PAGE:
Friday, April 12, 2013

Interview: Totengeflüster

Totengeflüster, the symphonic black metal trio who hail from Germany, just unleashed their debut full-length album, Vom Seelensterben, upon the masses this past February. Vocalist Narbengrund sat down with website owner Villi Thorne to do an in-depth discussion on the album material and the driving forces behind it. For a review of the album, click here. More information on the band, as well as audio samples, can be found at their official website.

The interview is done between Villi Thorne and Narbengrund.

Today we welcome vocalist Narbengrund from symphonic black metal band, Totengeflüster, for an interview. Hey there! How have things been for you since the release of your debut release, Vom Seelensterben?
We are very well and happy that everything works that well, even better than expected! The resonance is excellent and we get lots of positive feedback from our fans, with many photos and messages. On the other hand there’s a lot to do (Totleben for example works several hours per day with only answering mails and updating our websites, not to mention all the time he invests for composing of new songs or artworks) and sometimes it’s simply hard to combine our main jobs with our private live and the band but I guess that’s a necessary evil. 

I've noticed that in a lot of reviews you've been compared to early Cradle of Filth and Dimmu Borgir. Was this your intention? Are they among the artists that helped to influence the album?
Well, I personally think that we play a kind of symphonic (black) metal, so of course there are similarities to other bands of this genre, furthermore Totleben and my humble self rose up with those two (DB & COF), so maybe you can say that they were something like our starter drug. Besides the fact that they influenced us since the very beginning, especially Totleben (our main composer) is a huge fan of Dimmu Borgir and of classical music itself, he also loves cinematic music like Danny Elfman and so on, so briefly said it wasn’t our intention to sound exactly like them but we neither tried to sound completely different from them.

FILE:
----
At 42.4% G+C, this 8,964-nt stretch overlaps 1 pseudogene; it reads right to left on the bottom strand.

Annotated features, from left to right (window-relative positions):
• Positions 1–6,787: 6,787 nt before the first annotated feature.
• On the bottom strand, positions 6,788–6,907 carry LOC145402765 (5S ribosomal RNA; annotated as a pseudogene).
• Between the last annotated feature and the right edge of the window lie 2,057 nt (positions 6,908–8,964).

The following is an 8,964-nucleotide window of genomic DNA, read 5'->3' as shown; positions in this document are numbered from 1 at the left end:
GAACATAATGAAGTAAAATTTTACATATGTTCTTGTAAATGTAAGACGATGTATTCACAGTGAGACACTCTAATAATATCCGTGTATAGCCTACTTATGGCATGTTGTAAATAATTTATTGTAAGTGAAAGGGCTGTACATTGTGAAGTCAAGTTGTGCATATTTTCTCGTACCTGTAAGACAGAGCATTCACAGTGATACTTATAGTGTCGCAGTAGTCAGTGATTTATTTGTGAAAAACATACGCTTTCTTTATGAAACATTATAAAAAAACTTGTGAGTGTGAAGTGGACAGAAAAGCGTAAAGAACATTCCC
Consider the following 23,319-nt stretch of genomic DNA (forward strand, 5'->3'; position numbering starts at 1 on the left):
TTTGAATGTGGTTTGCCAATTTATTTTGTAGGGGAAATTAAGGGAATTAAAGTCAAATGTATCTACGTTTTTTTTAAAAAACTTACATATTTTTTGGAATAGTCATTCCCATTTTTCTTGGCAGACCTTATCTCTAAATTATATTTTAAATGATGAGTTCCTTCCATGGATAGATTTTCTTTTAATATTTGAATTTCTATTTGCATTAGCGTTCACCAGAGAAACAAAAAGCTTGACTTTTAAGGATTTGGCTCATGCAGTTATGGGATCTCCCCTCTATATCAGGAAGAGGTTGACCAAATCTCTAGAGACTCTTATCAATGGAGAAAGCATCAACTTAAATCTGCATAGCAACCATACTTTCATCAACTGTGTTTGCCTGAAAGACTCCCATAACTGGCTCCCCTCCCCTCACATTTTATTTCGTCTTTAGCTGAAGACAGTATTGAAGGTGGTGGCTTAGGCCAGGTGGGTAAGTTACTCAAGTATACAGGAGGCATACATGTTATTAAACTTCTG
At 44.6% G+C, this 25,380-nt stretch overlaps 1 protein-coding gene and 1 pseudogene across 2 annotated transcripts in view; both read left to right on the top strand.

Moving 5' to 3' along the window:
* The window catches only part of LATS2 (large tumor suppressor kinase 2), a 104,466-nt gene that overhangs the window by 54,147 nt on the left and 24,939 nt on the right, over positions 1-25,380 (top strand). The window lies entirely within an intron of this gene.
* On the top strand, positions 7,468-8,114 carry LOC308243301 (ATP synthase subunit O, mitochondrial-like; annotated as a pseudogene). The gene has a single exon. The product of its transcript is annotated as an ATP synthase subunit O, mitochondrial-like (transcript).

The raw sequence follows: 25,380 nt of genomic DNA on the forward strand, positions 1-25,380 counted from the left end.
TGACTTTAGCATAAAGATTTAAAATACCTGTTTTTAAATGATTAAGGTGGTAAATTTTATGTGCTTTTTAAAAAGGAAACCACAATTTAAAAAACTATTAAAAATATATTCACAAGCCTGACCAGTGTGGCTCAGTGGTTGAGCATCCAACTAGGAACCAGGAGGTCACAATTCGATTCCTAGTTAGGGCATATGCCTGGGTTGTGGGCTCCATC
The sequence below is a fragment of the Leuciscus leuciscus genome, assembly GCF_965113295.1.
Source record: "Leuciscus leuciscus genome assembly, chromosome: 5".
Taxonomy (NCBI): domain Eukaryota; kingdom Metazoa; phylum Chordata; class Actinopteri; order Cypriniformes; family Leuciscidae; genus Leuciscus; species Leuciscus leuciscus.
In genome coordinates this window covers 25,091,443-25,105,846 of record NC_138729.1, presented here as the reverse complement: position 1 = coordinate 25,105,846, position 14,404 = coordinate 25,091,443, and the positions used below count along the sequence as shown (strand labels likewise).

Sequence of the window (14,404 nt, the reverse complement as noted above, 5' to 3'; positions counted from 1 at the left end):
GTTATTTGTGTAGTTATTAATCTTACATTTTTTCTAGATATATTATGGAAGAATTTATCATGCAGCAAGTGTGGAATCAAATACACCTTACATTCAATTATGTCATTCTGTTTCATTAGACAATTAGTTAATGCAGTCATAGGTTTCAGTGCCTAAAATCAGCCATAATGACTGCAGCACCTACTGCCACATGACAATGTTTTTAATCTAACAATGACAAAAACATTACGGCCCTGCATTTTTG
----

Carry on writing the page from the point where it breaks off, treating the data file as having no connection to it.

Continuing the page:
It's really interesting, and surprising, to hear your choice of raw audio quality for your symphonic blasphemies. It's so rare to hear that gritty roughness in symphonic metal of any kind in this day and age of over-polished melodies that I'd consider the album a diamond in the rough, so to speak. What made you decide to go with this style?
We didn’t want to sound that polish since the beginning, because besides our preference for the symphonic kind of black metal, we all adore the original style of black metal and in addition to this, we liked the more raw sound of the early works. If black metal purists say that it is blasphemous to rerecord albums like “Stormblast”, than they’re somehow right, because the new over-polished sound rapes both, all the memories you had with this masterpiece and also the magic which existed in between these unholy notes. I’m not sure what to think about re-releases like this one, because I can understand that a musician likes to adapt a beloved piece of music to his “actual sound” and maybe they simply had not the possibilities back then but on the other hand I think that an true artist only releases art he truly loves and stands for and if you really love something that intense you won’t be even able to think about a change. But back on topic, the sound question was something that was discussed quite early and we both (back then there were just the two of us) wanted to have a guitar sound like Enthroned than newer Dimmu Borgir and I’m very satisfied with the result. I think this more “raw” sound fits much better to our music, to the vocals and to the whole concept of Totengeflüster: From the very beginning it was a concern for us to create music which represents both grace and ugliness and which combines the horror of beauty with the beauty of horror.